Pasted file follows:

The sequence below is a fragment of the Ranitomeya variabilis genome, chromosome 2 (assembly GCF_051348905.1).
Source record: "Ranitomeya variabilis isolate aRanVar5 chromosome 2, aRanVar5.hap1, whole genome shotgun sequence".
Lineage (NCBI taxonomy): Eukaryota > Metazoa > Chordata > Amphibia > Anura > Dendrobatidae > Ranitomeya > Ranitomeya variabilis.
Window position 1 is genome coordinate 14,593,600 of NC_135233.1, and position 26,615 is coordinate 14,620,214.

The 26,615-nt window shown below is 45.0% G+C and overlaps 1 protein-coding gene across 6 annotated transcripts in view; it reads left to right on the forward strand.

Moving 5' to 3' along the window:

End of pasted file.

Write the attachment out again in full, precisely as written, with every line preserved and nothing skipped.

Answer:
The sequence below is a fragment of the Ranitomeya variabilis genome, chromosome 2 (assembly GCF_051348905.1).
Source record: "Ranitomeya variabilis isolate aRanVar5 chromosome 2, aRanVar5.hap1, whole genome shotgun sequence".
Lineage (NCBI taxonomy): Eukaryota > Metazoa > Chordata > Amphibia > Anura > Dendrobatidae > Ranitomeya > Ranitomeya variabilis.
Window position 1 is genome coordinate 14,593,600 of NC_135233.1, and position 26,615 is coordinate 14,620,214.

The 26,615-nt window shown below is 45.0% G+C and overlaps 1 protein-coding gene across 6 annotated transcripts in view; it reads left to right on the forward strand.

Moving 5' to 3' along the window: